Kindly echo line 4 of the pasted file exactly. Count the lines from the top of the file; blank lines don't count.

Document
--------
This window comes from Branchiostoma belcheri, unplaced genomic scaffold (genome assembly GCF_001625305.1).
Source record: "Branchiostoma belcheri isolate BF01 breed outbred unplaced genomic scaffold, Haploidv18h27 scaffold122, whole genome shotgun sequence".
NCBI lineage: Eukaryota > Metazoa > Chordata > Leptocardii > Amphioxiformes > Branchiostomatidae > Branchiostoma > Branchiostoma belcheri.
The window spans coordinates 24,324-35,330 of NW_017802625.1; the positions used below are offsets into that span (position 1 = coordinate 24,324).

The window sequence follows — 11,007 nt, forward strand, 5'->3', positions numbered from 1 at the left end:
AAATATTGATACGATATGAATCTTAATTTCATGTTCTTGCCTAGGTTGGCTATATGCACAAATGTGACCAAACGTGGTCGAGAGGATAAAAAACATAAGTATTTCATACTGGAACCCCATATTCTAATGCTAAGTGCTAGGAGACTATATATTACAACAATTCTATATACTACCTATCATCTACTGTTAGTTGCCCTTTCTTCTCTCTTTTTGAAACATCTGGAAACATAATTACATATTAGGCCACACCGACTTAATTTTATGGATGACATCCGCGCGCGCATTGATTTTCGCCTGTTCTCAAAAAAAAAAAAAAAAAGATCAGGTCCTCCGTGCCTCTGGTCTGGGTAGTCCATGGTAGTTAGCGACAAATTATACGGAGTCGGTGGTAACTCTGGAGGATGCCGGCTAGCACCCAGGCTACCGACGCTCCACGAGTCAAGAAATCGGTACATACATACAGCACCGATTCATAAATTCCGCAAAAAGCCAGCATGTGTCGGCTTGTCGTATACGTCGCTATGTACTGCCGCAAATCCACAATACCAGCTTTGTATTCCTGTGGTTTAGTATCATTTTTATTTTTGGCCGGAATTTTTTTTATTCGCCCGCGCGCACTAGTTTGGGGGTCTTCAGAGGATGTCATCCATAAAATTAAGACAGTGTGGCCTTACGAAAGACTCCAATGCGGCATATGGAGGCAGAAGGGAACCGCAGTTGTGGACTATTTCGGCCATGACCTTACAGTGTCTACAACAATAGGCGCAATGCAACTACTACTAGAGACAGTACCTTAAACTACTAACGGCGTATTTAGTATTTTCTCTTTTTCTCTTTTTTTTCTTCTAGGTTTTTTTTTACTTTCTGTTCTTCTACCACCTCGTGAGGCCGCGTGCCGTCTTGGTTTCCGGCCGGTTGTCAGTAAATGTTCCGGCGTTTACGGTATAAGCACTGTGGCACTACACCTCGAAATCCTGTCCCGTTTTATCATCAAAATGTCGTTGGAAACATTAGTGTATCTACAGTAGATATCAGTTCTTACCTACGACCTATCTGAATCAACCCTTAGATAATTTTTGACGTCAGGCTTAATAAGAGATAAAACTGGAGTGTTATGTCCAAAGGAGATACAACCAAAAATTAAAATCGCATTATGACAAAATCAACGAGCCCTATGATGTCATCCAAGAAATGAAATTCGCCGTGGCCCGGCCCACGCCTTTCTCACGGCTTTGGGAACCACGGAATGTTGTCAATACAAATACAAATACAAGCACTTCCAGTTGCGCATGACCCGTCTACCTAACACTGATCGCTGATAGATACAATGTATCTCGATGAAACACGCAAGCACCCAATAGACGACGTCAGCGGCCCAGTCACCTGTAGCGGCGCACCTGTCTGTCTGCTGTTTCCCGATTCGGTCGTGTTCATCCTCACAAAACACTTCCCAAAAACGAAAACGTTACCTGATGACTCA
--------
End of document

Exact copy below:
The window spans coordinates 24,324-35,330 of NW_017802625.1; the positions used below are offsets into that span (position 1 = coordinate 24,324).